• "Further, no Clare Holland or home based palliative care employees will “be required” to become Calvary employees should the proposal proceed. If existing staff do not wish to become a Calvary employee (under the proposal) they can elect to remain in public employment with ACT Health.
  • If existing staff do remain with Calvary, and for any reason wish to review that decision at any time in the future, they can return to ACT Health employment with full recognition of length of service etc. All existing entitlements of staff, and their current superannuation  arrangements etc, will be honoured.
  • From the very first announcement of negotiations regarding the possible changes of ownership at Calvary Public Hospital and Clare Holland both parties clearly stated there would be no disadvantage to any staff. This commitment has been honoured to date and any representation to the contrary simply does not reflect the facts of the situation."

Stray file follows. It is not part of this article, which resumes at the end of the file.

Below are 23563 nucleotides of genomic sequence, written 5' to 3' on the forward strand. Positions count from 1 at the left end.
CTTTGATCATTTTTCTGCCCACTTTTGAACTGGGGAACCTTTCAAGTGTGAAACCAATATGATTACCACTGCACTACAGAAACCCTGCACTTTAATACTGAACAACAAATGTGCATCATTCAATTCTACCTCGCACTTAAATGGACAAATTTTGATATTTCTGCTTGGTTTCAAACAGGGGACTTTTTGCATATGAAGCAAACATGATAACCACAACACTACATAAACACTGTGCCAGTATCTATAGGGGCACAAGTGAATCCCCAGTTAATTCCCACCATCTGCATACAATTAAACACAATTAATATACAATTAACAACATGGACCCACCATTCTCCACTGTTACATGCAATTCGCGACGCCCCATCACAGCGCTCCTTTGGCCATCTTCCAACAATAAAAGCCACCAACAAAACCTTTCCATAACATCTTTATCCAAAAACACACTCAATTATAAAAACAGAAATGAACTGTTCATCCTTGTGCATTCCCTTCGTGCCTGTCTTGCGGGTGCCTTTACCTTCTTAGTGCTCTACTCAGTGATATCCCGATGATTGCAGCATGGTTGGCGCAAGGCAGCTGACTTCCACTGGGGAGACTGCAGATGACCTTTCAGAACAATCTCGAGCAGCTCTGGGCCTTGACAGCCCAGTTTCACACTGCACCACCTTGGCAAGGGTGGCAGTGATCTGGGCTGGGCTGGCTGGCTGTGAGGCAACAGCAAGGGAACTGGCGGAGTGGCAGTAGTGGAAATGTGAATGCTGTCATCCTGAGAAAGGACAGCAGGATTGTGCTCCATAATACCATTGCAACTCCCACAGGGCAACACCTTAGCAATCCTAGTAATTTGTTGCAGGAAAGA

Thursday, December 3, 2009

The need for compromise to solve the concerns regarding the sale of Calvary and Clare Holland House



HCCA has spent a great deal of time listening to and considering community views and concerns expressed regarding the possible transfer of ownership, governance and control of Calvary Public Hospital at Bruce to the ACT Government, with the ACT Government to transfer Clare Holland House Hospice to the Little Company of Mary Health Care.  

In summary the HCCA position is:
1. Support the transfer of ownership, governance and control of Calvary Public Hospital at Bruce to the ACT Government;

2. Oppose the transfer of ownership of Clare Holland House (CHH) to the Little Company of Mary Health Care Limited (LCMHC);

3. Oppose the offer of a contract for clinical service at Clare Holland House for a term of not less than 30 years; and


4. Oppose the nexus between the sale of Calvary and Clare Holland House and think that the issues need to be considered separately.
As set out in our submission, we find the arguments for the sale of Calvary very convincing and are fully supportive of the Government owning, funding and governing Calvary Public Hosptial. We consider there will be great benefits for consumers with the integration of the services across both the Canberra and Calvary hospital campuses. This arrangement will provide for more efficient use of public money, reduction in duplication and improved coordination with community based and ambulatory service - all leading to improve outcomes for consumers.